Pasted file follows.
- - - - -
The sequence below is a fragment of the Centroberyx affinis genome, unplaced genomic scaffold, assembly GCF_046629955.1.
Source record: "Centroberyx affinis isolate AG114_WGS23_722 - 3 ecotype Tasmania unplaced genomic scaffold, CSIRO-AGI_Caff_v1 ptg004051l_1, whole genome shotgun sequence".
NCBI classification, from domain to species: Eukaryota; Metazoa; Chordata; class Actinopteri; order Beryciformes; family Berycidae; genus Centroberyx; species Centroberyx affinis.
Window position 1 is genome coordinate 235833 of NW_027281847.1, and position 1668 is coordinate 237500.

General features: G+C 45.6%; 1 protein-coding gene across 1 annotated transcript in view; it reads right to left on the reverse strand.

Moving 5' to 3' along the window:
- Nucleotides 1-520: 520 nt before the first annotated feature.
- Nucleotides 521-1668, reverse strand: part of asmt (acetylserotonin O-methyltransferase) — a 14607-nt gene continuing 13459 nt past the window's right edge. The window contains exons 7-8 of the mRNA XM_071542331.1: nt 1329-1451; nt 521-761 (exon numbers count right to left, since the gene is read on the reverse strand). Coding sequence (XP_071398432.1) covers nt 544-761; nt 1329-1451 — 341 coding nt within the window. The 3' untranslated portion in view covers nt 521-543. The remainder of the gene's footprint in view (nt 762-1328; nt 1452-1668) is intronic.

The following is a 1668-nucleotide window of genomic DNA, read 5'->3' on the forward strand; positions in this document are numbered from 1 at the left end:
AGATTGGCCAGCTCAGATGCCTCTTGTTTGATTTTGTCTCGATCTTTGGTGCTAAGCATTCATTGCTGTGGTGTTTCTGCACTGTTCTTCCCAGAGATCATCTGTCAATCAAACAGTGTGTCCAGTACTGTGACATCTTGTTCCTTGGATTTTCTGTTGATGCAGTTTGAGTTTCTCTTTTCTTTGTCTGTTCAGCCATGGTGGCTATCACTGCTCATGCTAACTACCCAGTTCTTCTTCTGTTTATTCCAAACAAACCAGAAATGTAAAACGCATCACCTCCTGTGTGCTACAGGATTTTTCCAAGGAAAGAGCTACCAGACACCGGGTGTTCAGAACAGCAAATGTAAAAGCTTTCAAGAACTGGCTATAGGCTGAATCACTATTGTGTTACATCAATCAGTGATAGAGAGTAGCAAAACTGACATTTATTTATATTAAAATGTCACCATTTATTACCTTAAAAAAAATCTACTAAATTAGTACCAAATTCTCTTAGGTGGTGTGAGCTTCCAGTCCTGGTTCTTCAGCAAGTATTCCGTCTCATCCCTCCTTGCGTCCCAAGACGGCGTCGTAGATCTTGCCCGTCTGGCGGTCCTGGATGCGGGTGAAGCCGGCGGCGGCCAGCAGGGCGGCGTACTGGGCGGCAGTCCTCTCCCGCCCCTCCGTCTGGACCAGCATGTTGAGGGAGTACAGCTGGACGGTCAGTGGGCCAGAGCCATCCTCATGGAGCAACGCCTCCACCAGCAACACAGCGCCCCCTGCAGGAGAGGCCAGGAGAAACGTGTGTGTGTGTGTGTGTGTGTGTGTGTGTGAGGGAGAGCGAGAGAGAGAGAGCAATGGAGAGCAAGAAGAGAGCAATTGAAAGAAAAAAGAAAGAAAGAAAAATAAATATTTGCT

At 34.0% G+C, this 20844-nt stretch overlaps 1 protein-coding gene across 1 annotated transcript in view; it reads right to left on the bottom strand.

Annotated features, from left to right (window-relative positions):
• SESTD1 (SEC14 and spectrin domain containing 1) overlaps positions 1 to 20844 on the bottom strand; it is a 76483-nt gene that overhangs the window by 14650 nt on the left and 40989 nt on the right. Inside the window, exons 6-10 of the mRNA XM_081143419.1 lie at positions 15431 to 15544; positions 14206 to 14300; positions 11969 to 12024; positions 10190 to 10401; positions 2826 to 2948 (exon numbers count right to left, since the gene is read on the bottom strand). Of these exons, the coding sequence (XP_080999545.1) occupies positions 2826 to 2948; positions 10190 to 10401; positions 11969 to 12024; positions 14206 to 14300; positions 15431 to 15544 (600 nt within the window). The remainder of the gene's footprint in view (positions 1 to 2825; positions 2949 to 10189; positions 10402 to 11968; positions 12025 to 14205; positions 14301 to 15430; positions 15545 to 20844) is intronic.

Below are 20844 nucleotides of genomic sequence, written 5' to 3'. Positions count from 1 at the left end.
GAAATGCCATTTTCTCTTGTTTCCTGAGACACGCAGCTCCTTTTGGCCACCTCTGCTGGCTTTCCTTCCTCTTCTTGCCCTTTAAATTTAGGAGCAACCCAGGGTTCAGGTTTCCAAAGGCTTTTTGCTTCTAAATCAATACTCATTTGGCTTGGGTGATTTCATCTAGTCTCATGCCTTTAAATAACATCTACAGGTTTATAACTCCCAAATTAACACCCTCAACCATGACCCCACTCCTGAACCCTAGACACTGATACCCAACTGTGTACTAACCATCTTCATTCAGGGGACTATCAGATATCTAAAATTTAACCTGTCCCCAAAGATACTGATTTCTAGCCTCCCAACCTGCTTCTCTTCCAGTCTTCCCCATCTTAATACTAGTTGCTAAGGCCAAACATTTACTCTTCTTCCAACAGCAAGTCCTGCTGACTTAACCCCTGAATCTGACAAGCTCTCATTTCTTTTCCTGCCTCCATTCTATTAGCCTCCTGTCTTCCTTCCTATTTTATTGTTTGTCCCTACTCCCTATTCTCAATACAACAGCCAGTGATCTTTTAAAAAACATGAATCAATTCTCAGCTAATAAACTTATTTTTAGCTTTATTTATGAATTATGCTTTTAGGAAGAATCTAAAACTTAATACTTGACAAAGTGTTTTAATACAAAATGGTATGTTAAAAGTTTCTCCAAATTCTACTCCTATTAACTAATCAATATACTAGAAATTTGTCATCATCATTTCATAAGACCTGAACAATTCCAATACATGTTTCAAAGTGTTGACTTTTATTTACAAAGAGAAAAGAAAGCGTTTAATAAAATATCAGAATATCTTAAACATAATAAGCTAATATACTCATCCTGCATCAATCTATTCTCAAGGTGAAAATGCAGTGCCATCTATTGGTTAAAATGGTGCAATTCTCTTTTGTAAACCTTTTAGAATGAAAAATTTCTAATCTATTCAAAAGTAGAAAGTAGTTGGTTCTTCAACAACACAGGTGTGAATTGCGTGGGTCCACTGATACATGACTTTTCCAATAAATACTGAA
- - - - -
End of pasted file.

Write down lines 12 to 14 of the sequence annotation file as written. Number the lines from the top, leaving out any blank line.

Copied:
Annotated features, from left to right (window-relative positions):
• SESTD1 (SEC14 and spectrin domain containing 1) overlaps positions 1 to 20844 on the bottom strand; it is a 76483-nt gene that overhangs the window by 14650 nt on the left and 40989 nt on the right. Inside the window, exons 6-10 of the mRNA XM_081143419.1 lie at positions 15431 to 15544; positions 14206 to 14300; positions 11969 to 12024; positions 10190 to 10401; positions 2826 to 2948 (exon numbers count right to left, since the gene is read on the bottom strand). Of these exons, the coding sequence (XP_080999545.1) occupies positions 2826 to 2948; positions 10190 to 10401; positions 11969 to 12024; positions 14206 to 14300; positions 15431 to 15544 (600 nt within the window). The remainder of the gene's footprint in view (positions 1 to 2825; positions 2949 to 10189; positions 10402 to 11968; positions 12025 to 14205; positions 14301 to 15430; positions 15545 to 20844) is intronic.

Below are 20844 nucleotides of genomic sequence, written 5' to 3'. Positions count from 1 at the left end.